Tag Archives: E.B. Taylor

Welcome to Dropping Pennies, the Home of Wise Women Travellers

Dropping Pennies is about insights, changes in perspectives. The Ah Ha!, and Oh!, moments I have, books I read and anything else that catches my fancy. And every now and then I’ll throw in something about my business, Wise Women Travellers, travelling theater company.

I grew up in a family of girls in the Cariboo, BC Canada. My father followed the work, mining and logging while my mother kept the ‘home fires burning’, canning a quarter acre garden and the deer or moose they brought in, not necessarily during the hunting season.

I was in my early teens before we got electricity and running water.

For my 10th birthday, I begged my parents for a pair of cap guns that I saw in the window of the local store – they were full size with leather cross holsters that tied down. I was in my 30’s when I let them go, and even now question why. I believe that the choices we make in life should be informed – conscious – not because others say so or because we’re swept up in the moment – I found not thinking through a choice creates regrets. And so, letting go of my guns was not something I thought through.

About the same timeframe, age 10, a group of entertainers came to town and played at the community hall. The MC and main singer introduced his daughter who tapped danced, telling us that she didn’t like to practice, she would rather skip. So, he and she agreed she could skip as long as she tapped at the same time. It was the first time I realized that work could be more than drudgery.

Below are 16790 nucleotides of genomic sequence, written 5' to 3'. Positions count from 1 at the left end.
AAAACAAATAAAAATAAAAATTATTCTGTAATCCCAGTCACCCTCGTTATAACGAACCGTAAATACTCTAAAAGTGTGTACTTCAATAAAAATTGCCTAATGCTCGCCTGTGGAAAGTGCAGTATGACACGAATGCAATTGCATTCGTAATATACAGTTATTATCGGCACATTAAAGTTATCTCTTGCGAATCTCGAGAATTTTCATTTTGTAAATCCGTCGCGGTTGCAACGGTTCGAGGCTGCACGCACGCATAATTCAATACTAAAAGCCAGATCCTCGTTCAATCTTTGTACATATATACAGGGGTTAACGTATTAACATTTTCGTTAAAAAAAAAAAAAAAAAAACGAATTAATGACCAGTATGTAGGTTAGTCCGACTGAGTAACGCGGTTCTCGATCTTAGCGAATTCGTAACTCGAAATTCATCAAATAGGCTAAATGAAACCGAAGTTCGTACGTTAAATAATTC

At Simon Fraser university, where I graduated in 1994 with a BFA in theater, I met a young man in his 20’s, who was born in Tibet, raised in China and India, and was Caucasian. He showed me that race, colour, or religion do not necessarily create culture. Culture stems from our life experiences.

According to E.B. Taylor, culture is “that complex whole which includes knowledge, belief, art, morals, law, custom and any other capabilities and habits acquired by a man as a member of society.”

Today there seems to be more pressure on people to conform. Different cultures demand that their differences be acknowledged and the expectations that we deny who we are in order to be seen as politically correct and unbiased. I believe that if we accept our own culture, and acknowledge what doesn’t work, and what does, then we are apt to look for alternatives that are more expansive than our individual culture and then become more accepting of all cultures.

Denying ‘our Selves’ doesn’t create better people. Denying who we are doesn’t help the issues that arise when cultures clash. How can we accept one another if we are denied our own?

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